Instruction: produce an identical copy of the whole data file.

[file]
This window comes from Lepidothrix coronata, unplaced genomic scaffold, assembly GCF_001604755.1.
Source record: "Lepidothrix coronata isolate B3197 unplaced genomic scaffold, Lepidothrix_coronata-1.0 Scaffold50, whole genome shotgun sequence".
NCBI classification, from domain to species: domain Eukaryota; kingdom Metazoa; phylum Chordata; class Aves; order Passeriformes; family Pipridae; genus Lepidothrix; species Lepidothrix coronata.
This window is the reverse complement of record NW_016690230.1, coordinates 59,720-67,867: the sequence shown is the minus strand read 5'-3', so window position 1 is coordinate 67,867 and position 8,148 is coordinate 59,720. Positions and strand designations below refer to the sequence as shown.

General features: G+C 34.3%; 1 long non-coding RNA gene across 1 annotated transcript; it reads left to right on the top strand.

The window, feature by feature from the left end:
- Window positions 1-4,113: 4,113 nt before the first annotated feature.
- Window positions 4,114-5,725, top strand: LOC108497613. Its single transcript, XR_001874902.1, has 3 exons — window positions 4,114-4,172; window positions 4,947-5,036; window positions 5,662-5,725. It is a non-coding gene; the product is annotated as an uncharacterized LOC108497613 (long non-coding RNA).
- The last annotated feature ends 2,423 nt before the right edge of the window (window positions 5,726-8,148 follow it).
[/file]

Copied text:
This window comes from Lepidothrix coronata, unplaced genomic scaffold, assembly GCF_001604755.1.
Source record: "Lepidothrix coronata isolate B3197 unplaced genomic scaffold, Lepidothrix_coronata-1.0 Scaffold50, whole genome shotgun sequence".
NCBI classification, from domain to species: domain Eukaryota; kingdom Metazoa; phylum Chordata; class Aves; order Passeriformes; family Pipridae; genus Lepidothrix; species Lepidothrix coronata.
This window is the reverse complement of record NW_016690230.1, coordinates 59,720-67,867: the sequence shown is the minus strand read 5'-3', so window position 1 is coordinate 67,867 and position 8,148 is coordinate 59,720. Positions and strand designations below refer to the sequence as shown.

General features: G+C 34.3%; 1 long non-coding RNA gene across 1 annotated transcript; it reads left to right on the top strand.

The window, feature by feature from the left end:
- Window positions 1-4,113: 4,113 nt before the first annotated feature.
- Window positions 4,114-5,725, top strand: LOC108497613. Its single transcript, XR_001874902.1, has 3 exons — window positions 4,114-4,172; window positions 4,947-5,036; window positions 5,662-5,725. It is a non-coding gene; the product is annotated as an uncharacterized LOC108497613 (long non-coding RNA).
- The last annotated feature ends 2,423 nt before the right edge of the window (window positions 5,726-8,148 follow it).